1933 Breitling Chronograph porcelain tachy-telemeter dial, 40.3mm. gold plated case.
Breitling has been a leading innovator in high quality stopwatches and chronographs and helped define how chronographs look and function until today.
Breitling launched the first wrist chronograph with a pusher at 2:00 in 1915, presented the first dual pusher wrist chronograph with pushers at 2:00 and 4:00 in 1933 and was one of the first manufacturers to recognize the need of early aviators for wrist watches incorporating such devices.
In 1942 Breitling introduced the Chronomat, the worlds first Smart Watch, a chronograph with a rotating logarithmic slide rule that allowed complex calculations with the turn of your fingers.
Throughout the 1930s to 50s, Breitling continued creating chronographs with different scales to suit different professions, such as tachymeters for production engineers and drivers, and pulsometers for doctors.
A tachymeter scale measures how fast an object is moving. The scale can be found either on the dial or in the bezel. Most tachymeters start at 400 and end at 60, but some models can show different numbers. Its very simple to calculate the speed: just mark a point and push the start button. After the object has moved for one kilometer (or mile), push the stop button.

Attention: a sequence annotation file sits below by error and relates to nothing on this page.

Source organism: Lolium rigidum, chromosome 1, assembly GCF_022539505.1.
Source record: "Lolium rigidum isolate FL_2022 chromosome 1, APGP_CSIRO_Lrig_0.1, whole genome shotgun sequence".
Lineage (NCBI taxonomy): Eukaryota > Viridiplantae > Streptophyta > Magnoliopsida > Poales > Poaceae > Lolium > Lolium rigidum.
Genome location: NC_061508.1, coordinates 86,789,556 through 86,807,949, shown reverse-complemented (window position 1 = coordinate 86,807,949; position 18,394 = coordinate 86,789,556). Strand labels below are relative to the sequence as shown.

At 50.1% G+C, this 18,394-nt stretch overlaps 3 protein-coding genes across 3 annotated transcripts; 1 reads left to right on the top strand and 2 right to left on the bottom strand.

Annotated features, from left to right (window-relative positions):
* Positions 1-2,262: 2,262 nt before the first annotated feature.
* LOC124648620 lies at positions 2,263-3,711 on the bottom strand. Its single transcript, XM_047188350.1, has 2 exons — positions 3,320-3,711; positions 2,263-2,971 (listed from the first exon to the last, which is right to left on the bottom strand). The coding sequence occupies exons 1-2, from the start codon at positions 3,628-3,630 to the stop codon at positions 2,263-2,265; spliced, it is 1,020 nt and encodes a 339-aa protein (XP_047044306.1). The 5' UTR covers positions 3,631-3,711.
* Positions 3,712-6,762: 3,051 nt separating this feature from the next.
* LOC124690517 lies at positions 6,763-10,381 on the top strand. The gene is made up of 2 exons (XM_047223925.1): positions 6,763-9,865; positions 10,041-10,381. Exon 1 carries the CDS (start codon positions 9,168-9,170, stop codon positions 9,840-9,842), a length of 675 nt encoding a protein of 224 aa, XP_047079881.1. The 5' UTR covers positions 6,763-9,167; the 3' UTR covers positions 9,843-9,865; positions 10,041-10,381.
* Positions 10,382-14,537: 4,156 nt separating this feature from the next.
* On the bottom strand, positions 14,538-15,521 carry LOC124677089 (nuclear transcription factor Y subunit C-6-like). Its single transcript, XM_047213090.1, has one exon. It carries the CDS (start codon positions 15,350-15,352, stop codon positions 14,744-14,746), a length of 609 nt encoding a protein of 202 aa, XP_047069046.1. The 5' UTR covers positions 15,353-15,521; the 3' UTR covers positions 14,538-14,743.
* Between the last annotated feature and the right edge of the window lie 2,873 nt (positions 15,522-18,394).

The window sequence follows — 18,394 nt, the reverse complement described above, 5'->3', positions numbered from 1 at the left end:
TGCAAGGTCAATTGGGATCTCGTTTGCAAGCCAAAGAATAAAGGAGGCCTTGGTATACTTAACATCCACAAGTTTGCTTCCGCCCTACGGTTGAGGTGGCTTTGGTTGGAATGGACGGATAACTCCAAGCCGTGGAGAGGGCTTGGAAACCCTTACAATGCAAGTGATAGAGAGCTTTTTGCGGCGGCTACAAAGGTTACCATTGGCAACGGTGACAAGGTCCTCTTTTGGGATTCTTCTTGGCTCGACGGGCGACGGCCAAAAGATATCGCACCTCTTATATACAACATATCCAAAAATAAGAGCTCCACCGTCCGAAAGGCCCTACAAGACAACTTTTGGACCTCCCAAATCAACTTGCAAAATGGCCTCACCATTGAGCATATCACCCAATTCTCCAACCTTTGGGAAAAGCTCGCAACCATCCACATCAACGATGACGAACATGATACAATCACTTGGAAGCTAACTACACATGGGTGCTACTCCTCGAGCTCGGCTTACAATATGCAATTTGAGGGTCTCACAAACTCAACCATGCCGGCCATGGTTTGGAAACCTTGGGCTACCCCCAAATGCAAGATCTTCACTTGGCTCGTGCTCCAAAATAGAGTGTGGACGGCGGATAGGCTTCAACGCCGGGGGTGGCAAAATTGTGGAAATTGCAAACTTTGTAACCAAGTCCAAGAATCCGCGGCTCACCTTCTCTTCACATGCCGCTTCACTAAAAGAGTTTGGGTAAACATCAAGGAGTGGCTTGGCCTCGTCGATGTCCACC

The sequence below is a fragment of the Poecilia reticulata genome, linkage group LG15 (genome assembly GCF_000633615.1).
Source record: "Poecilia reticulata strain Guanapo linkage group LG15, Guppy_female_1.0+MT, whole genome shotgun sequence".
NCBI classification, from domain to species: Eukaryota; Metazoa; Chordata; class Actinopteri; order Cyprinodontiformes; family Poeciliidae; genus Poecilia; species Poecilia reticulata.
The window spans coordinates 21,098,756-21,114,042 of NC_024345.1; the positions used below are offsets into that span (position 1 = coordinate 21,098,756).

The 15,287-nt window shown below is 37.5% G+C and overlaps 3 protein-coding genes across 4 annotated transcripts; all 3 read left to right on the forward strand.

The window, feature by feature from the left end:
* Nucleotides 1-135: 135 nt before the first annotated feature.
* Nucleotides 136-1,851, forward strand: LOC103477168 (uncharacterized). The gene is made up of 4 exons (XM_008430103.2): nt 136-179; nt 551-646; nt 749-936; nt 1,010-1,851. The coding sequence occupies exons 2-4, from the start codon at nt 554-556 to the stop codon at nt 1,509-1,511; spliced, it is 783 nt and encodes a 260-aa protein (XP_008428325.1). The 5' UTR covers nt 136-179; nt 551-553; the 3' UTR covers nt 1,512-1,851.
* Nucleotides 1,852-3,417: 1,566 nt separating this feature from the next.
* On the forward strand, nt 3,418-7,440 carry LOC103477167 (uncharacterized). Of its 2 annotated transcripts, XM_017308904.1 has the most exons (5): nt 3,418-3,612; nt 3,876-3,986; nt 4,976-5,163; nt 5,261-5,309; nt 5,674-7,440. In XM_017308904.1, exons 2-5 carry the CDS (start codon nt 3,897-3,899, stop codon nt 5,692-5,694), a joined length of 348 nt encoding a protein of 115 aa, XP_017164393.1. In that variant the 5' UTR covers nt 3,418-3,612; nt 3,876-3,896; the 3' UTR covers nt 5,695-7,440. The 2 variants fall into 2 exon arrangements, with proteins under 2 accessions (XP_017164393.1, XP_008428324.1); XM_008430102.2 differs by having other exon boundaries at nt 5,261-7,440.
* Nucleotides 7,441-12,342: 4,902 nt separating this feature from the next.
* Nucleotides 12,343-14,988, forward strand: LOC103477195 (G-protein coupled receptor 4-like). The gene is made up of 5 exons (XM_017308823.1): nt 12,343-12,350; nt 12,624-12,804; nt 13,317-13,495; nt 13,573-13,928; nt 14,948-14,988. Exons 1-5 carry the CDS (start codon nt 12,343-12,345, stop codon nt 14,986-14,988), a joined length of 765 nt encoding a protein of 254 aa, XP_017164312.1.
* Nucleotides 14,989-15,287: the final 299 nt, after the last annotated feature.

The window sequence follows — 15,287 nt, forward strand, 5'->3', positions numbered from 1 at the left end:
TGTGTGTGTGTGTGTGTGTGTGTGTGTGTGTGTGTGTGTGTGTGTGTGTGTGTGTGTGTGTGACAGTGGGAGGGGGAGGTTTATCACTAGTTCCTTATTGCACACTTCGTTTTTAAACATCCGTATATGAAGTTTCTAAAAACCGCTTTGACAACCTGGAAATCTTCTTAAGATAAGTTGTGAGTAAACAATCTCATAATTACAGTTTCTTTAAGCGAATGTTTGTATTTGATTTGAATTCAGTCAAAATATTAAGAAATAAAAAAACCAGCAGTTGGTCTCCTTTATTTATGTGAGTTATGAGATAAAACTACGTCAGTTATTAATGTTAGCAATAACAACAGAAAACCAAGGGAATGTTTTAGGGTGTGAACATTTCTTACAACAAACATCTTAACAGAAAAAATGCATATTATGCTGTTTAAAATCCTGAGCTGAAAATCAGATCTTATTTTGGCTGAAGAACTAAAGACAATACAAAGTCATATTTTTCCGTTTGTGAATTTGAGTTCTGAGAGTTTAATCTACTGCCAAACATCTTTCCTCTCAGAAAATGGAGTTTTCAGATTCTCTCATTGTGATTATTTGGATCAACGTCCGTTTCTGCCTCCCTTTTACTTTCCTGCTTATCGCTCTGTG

A telemeter scale measures the distance between the user of the watch and the event seen and heard. It was used extensively to calculate when artillery fired. When you saw the light of the shot of the artillery, you would push the start button and push the stop button when the thunder was heard. The number shown in the scale refers to the distance.
The concept of the wristwatch goes back to the early 16th century when Elizabeth I of England received a wristwatch from Robert Dudley in 1571.
Wristlets, as they were called, were reserved for women. Men considered that wristwatches were too small to be properly engineered in order to keep time accurately.
This all started to change in the nineteenth century wars, when early models were essentially standard pocket-watches fitted to a leather strap. By the early 20th century manufacturers began producing purpose-built wristwatches. The Swiss company, Dimier Frres & Cie patented a wristwatch design with the now standard wire lugs in 1903.
After the WWI was over, thousands of veterans were demobilized and went back to civilian life wearing the wristwatch that had served them faithfully. Seeing these battle hardened veterans wearing their wristwatches changed the public perception that wearing a wristwatch was not manly, and sales of the men wristwatches take off.